Sunday, March 31, 2013

Carnival of Space 295

Well its Easter Sunday afternoon, and while many are contemplating substitutional atonement and triumphant returns, a full-on Dr Who Marathon is going on in the next room, eagerly awaiting, tonight's return of The Dr and souffle girl. So while the family review the journeys of the favored tenth Doctor, I get to stand in and take you on a real tour of the universe, bought to you by our regular Astronomy and Space Blog hosts.

Its Carnival Time!

Stars Blowing Up!

A Type II Supernova went off this week in M65, partially obscured by the waxing moon, Ian at Astroblog managed to capture the action.

Chandra X-Ray Observatory Blog discusses the birth and makeup of Neutron Stars. Find out what happens after a supernova!

Image Credit: NASA/CXC/M.Weiss

Other Worlds!

Emily from the Planetary Society brings us a round up of the latest science on mineralogy due to water on Mars from the 2013 Lunar and Planetary Science Conference. Water, water, everywhere - there is stunning imagery and some great papers, perhaps one of the most interesting is a paper on the icy moons of Jupiter and Saturn.

Image Credit: NASA / JPL / UA

The Meridiani Journal asks, does Europa have Penitentes? Paul also looks at suggestions the Curiosity Rover may have found a rock varnish similar to a desert varnish found on arid rocks on Earth.

Again at the LPSC 2013, Van also writing for the Planetary Society, reports on the concepts for future missions to these distant worlds.

While we are on conferences - the Why Home School Blog brings us a preview and call-out for the upcoming Space Access Conference 2013 which will be held this year in Phoenix from April 11 to the 13th. This was the conference from which the idea of the Carnival of Space was born. As we approach the 300th episode, its important to remember the very first episode of Carnival of Space was hosted on the Why Home School Blog way back in 2007.

Near Misses!

Back to Astroblog, Ian has also created a Celestia plugin file which simulates the very close approach of Comet C/2013 A1 (Siding Spring) to Mars in Oct 2014. Latest details indicate it will approach at a distance of 4 times the distance to the Martian Moon Demios.

Ian also discusses the most recent internet hoax of a "non-close approach" of a fake asteroid, and what we can learn from such hoaxes.

Spacecraft propulsion!

Next Big Future reports on how nuclear fusion microbomb explosions could propel a spaceship to Mars at 200,000 miles per hour. The design is by Winterberg who developed the theory that would become the global positioning system and the designs that became project Daedelus. Edward Teller said Winterbergs contributions to the nuclear fusion bomb were underrated. Anything that uses multi-mega-amperegigavolt proton beams must be fast - right?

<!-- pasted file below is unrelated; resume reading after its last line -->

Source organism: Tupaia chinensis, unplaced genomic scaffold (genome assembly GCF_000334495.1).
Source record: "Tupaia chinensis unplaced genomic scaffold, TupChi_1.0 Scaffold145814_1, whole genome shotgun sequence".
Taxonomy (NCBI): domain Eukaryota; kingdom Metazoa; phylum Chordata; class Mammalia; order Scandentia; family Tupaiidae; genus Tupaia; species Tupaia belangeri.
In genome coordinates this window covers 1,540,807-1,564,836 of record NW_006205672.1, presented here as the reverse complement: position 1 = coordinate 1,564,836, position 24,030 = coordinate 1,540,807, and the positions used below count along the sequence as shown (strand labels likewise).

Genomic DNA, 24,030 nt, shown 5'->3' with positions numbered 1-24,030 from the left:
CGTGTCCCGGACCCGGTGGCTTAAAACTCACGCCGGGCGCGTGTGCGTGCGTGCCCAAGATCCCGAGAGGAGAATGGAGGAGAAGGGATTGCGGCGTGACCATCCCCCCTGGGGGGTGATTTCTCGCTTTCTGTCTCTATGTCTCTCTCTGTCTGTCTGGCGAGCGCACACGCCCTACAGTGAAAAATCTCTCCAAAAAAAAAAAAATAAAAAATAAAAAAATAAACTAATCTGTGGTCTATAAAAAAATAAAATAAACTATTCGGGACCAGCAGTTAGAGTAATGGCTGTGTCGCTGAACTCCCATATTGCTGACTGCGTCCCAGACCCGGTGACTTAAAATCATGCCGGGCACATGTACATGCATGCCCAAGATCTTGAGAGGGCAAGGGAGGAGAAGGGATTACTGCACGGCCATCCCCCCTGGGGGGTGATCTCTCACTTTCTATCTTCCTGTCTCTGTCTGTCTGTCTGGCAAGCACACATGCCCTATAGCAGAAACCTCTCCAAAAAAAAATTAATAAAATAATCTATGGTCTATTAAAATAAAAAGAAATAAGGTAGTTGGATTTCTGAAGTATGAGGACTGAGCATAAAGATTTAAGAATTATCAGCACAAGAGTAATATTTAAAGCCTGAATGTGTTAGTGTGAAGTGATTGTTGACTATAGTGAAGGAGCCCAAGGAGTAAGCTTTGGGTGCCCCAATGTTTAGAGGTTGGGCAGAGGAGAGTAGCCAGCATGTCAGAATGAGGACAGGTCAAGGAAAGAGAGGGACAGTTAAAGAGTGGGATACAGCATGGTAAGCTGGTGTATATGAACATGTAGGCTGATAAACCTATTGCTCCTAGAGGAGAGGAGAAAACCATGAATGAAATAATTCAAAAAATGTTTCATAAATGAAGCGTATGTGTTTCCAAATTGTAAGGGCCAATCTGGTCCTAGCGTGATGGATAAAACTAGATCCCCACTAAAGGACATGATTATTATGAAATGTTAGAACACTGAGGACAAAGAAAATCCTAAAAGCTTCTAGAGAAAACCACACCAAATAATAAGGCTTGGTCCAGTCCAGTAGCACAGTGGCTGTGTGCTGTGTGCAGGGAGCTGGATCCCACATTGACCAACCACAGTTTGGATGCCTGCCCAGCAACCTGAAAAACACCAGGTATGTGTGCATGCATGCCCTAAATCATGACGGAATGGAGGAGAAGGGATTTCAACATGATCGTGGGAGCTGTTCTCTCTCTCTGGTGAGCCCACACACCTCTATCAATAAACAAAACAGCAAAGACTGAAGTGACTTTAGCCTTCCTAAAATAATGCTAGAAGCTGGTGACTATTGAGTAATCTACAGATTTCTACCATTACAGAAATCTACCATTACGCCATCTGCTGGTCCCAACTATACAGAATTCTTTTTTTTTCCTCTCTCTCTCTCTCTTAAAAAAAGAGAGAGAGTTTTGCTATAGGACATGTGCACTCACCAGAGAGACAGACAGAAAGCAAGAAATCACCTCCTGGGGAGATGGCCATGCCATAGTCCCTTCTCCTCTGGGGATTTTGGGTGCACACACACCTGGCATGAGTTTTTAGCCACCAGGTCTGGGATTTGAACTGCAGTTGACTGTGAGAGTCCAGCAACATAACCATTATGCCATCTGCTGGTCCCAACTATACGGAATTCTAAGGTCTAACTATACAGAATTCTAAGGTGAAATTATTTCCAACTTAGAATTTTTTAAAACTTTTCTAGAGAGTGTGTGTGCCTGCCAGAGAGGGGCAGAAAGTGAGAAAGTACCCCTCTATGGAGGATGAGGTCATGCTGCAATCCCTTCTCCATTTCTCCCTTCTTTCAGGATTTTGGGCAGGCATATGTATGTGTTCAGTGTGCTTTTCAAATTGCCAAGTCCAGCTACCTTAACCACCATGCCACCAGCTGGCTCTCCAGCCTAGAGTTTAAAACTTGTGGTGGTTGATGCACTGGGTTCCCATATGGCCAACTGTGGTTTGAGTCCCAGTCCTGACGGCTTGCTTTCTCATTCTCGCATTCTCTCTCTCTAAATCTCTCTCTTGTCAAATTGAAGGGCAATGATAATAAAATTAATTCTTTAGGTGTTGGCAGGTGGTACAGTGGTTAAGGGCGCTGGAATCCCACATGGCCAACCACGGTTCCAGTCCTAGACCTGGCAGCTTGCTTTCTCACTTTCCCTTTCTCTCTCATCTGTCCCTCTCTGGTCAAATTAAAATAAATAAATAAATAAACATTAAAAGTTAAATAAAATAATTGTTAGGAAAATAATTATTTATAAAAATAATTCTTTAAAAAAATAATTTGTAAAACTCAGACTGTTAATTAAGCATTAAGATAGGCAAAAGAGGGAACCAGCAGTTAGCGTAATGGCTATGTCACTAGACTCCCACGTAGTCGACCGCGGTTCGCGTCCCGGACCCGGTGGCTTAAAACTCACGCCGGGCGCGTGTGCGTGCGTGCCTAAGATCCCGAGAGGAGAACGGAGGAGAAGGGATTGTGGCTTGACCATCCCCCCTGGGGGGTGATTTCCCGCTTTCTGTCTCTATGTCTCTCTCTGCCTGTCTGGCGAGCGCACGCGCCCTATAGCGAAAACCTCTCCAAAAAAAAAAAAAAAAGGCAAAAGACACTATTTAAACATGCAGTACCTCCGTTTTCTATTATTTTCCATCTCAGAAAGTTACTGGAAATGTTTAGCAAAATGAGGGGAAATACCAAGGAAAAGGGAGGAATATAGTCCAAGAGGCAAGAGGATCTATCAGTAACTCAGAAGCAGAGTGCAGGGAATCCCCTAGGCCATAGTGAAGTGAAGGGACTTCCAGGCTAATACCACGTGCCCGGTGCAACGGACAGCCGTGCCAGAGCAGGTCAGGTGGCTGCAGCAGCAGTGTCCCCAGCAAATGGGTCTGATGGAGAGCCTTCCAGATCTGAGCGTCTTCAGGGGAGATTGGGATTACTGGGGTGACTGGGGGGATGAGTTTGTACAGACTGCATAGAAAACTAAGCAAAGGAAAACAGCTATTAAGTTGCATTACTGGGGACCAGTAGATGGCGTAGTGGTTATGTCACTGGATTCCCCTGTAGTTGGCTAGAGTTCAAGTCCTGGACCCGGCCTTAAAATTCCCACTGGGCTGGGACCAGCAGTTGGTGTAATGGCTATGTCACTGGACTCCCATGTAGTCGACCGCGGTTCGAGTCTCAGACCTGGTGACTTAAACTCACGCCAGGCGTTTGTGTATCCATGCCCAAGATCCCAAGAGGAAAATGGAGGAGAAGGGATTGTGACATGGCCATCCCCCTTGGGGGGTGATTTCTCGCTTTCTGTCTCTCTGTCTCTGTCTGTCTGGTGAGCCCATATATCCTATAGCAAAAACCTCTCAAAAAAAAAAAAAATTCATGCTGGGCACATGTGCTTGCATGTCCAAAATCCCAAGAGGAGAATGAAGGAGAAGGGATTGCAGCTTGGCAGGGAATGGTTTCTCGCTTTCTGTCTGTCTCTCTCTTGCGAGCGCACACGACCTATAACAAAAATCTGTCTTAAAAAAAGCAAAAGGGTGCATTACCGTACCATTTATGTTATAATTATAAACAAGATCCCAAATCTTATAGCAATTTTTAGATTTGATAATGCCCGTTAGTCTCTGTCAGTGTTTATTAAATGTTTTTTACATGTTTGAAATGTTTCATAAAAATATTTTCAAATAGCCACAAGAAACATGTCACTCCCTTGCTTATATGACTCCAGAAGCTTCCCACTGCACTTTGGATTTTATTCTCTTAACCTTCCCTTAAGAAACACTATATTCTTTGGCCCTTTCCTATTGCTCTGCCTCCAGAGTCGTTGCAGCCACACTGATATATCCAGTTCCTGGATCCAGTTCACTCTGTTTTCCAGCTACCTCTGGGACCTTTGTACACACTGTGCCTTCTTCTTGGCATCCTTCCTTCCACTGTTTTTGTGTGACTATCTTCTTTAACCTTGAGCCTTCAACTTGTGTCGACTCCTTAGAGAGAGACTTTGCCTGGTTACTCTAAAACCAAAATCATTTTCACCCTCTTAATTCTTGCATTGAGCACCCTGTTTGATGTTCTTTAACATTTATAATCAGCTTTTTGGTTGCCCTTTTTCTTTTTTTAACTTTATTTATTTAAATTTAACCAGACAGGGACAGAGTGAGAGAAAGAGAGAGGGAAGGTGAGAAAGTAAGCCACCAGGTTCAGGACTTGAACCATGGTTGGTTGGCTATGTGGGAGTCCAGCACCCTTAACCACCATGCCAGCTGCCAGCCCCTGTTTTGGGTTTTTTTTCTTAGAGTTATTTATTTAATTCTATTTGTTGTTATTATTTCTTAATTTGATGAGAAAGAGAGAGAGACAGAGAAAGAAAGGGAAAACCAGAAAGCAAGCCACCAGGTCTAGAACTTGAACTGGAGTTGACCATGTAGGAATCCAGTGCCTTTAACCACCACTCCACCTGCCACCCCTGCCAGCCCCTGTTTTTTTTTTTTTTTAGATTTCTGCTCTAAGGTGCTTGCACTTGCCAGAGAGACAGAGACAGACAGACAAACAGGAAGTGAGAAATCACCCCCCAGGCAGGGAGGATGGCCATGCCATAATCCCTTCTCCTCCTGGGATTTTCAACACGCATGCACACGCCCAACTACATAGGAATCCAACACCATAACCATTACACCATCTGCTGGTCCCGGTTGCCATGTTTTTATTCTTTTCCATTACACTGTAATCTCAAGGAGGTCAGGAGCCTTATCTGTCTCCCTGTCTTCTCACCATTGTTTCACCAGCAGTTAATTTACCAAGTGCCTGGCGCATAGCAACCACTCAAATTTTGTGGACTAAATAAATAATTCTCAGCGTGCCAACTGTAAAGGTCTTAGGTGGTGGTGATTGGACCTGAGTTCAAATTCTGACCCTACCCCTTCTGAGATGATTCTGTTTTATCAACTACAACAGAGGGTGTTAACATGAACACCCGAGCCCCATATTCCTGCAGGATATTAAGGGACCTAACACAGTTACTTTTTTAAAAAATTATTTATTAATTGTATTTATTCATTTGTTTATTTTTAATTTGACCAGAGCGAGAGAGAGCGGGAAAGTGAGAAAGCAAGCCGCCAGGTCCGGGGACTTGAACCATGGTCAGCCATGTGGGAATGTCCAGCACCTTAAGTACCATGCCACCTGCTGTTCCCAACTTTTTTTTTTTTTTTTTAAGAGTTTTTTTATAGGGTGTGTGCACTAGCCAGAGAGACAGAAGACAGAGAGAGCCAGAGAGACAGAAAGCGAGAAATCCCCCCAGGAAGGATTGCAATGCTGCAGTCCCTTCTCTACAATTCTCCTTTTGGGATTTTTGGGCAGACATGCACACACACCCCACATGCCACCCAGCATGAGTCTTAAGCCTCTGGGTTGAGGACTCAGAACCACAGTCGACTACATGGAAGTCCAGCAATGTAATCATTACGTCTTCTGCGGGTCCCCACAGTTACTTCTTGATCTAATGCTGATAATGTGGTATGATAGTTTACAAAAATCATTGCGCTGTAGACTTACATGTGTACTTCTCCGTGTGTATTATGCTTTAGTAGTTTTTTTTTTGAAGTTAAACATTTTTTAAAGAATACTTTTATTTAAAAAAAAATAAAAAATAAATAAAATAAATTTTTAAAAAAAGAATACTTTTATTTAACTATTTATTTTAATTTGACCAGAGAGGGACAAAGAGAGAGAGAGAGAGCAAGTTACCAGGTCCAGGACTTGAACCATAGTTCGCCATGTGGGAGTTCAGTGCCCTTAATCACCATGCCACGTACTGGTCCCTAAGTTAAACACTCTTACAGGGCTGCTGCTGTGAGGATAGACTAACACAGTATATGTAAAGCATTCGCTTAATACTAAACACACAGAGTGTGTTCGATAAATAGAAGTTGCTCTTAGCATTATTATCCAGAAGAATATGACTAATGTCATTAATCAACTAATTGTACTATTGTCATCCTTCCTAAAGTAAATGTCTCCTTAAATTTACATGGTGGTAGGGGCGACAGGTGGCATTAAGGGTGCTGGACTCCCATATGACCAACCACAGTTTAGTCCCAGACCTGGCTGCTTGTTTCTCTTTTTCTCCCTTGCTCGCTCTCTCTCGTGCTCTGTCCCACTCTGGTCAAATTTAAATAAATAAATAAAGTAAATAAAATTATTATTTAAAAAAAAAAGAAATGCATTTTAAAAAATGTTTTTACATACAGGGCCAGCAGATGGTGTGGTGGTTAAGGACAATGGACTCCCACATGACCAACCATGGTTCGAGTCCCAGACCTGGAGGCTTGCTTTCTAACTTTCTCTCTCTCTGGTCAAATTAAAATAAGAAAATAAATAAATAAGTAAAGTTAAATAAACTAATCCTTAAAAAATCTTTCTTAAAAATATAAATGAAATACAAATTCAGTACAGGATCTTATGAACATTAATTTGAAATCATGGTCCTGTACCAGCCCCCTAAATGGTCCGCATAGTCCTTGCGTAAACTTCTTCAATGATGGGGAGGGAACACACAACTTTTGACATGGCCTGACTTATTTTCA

Brian also reports on a joint press conference with NASA and SpaceX CEO Elon Musk on March 28,2013, where the company indicated it will try a water landing of its Falcon 9 first stage later this year. The landing will be the start of a series of flight tests that could culminate with an attempted propulsive landing of a first stage back at its launch site in the middle of 2014, Musk said. This could be the beginning of the reusable rocket age which would lower costs to space by 100 times.

Next Big Future also details another form of future propulsion - a 10 kilohertz high power high frequency laser that could enable a cheaper Large Hadron class particle accelerator and accelerate development of 75 megahertz laser fusion space propulsion.

Image Credit: NASA, John Chapman

The Urban Astronomer helps out a computer game designer with the question - do backward facing guns on a spaceship make it go faster?

Science and Education!

The Smaller Questions Blog reports on the latest data from the C-BASS or the "C Band all sky survey" from the Planck Space Telescope.

The Chandra Blog from time to time features profiles of talented astronomers. Paul Green is an astrophysicist at the Harvard-Smithsonian Center for Astrophysics. His scientific research includes the study of quasars and carbon stars.

The Here, There & Everywhere Blog visits the Carmel High School library and planetarium in Indiana.

At the Aesthetics & Astronomy Project Blog, Amanda interviews Professor Smith from University of Otago about the wonder and sublime found in Astronomical images.

Finally, to test that Psychology of Aesthetics on my own AARTScope Blog, I have finally found some time to collect some photos of the Eta Carina Nebula and process a nice narrowband close-up of the pillars in the Keyhole Nebula. It contains scientific proof ..... "the universe is bigger on the inside" [Apologies to non Dr Who fans ;-) ]

Image Credit: Peter Lake, 0.5m Planewave Q62 Siding Spring, NSW.

The Carnival of Space is a community of interest blog carnival, bringing together the best and brightest Astronomy & Space Blogs at a single point in space and time (commonly referred to as a web address) each week. Previous episodes can be found here. If you run an astronomy or space science blog you can contact carnivalofspace @ to be added to the editorial circulation list.

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